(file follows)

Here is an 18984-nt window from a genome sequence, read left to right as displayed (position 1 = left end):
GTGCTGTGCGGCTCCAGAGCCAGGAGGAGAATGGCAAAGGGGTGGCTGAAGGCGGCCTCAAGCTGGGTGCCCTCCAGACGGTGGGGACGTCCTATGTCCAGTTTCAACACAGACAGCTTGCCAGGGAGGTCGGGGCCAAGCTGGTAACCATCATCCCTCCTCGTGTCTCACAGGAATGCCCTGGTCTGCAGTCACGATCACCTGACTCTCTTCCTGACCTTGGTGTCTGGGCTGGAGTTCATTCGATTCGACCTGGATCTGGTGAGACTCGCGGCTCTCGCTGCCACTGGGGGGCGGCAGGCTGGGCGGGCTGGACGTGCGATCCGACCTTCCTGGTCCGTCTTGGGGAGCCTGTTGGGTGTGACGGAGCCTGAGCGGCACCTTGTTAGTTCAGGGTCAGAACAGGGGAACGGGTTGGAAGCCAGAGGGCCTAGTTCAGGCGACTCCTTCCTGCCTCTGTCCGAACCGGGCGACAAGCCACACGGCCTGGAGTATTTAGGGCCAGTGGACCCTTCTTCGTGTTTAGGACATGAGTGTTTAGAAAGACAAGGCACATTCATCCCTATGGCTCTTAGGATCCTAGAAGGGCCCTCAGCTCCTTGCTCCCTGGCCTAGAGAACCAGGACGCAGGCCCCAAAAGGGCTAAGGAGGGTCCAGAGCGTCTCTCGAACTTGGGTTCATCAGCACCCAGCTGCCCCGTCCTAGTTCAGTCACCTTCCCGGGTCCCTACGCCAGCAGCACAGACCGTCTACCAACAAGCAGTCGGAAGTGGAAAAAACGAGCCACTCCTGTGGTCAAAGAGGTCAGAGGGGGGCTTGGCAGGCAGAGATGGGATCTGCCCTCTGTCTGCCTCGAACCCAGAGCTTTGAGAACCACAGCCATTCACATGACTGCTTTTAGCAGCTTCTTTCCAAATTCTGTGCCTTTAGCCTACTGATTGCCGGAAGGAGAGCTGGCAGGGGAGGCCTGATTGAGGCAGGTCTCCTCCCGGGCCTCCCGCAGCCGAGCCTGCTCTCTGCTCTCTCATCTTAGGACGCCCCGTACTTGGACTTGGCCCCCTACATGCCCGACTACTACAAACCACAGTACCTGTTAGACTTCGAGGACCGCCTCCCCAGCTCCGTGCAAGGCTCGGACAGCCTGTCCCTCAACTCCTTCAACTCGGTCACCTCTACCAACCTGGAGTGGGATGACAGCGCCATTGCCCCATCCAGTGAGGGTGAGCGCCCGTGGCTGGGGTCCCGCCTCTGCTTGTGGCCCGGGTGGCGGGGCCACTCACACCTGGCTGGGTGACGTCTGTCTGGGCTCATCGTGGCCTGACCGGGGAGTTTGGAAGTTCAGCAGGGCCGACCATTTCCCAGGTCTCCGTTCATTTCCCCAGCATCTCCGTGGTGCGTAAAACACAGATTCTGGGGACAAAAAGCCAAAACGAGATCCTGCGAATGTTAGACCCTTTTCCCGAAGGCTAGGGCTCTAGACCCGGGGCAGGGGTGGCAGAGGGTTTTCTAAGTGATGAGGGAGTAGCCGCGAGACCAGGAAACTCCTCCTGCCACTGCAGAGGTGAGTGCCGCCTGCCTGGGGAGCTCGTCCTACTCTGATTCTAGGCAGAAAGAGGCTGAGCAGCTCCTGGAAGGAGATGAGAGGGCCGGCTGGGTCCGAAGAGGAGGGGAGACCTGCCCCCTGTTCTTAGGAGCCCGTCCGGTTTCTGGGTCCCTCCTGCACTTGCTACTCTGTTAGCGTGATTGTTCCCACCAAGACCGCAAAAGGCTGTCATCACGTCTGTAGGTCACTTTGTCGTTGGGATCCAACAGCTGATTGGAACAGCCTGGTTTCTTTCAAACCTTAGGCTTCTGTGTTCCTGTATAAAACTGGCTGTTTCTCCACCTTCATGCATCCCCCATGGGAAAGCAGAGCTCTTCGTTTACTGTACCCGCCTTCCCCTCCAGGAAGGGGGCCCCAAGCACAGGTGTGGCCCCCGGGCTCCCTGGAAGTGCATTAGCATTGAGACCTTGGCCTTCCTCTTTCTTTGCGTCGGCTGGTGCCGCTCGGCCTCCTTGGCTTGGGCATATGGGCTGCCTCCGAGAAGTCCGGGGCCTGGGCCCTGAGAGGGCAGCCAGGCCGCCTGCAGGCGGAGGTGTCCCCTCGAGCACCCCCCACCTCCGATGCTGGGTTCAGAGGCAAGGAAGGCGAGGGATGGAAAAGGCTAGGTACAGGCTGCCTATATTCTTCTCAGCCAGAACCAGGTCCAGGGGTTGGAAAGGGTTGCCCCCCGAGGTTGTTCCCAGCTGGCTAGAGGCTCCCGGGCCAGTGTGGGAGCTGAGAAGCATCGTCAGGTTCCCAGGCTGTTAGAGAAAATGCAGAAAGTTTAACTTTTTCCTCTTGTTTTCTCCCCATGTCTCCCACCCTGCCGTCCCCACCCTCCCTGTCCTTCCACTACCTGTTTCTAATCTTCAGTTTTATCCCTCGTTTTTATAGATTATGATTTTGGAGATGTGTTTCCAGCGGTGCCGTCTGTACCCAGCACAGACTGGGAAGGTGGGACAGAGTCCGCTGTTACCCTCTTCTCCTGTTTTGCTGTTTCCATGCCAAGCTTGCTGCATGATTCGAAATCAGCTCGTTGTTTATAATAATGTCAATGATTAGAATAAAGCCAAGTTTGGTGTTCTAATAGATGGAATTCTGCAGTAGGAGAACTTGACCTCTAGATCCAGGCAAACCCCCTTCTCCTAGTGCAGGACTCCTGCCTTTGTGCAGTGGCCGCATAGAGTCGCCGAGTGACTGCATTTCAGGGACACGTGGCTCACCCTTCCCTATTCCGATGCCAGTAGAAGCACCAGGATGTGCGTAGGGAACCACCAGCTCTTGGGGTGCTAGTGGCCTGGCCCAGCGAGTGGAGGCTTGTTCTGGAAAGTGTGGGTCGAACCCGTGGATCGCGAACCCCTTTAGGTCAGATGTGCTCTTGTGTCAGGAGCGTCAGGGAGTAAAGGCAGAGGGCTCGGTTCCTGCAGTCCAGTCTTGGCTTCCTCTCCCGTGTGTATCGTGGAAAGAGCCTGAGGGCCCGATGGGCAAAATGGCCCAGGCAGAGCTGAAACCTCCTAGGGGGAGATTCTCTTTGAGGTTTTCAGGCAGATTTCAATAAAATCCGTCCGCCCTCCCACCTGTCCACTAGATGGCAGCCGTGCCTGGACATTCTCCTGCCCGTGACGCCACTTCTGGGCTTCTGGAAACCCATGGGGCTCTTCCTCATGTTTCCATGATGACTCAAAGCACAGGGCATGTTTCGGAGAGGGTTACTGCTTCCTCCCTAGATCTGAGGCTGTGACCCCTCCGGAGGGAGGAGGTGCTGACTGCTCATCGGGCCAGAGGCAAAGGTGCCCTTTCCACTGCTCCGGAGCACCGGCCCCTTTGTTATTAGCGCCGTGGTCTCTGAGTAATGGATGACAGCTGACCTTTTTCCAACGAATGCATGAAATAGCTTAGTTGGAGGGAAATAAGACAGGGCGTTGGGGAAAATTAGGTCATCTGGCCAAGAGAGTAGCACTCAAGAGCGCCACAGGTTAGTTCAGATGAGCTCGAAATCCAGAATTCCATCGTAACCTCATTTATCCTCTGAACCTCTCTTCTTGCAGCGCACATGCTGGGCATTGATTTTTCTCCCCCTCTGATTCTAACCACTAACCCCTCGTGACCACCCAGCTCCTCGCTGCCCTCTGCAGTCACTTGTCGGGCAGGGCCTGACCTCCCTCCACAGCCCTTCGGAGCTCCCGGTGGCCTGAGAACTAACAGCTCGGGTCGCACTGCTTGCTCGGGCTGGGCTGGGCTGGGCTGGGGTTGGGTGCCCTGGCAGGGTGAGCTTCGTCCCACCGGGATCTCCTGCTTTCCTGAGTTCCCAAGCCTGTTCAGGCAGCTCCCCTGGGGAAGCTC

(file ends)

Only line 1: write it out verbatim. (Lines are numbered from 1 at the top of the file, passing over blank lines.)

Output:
Here is an 18984-nt window from a genome sequence, read left to right as displayed (position 1 = left end):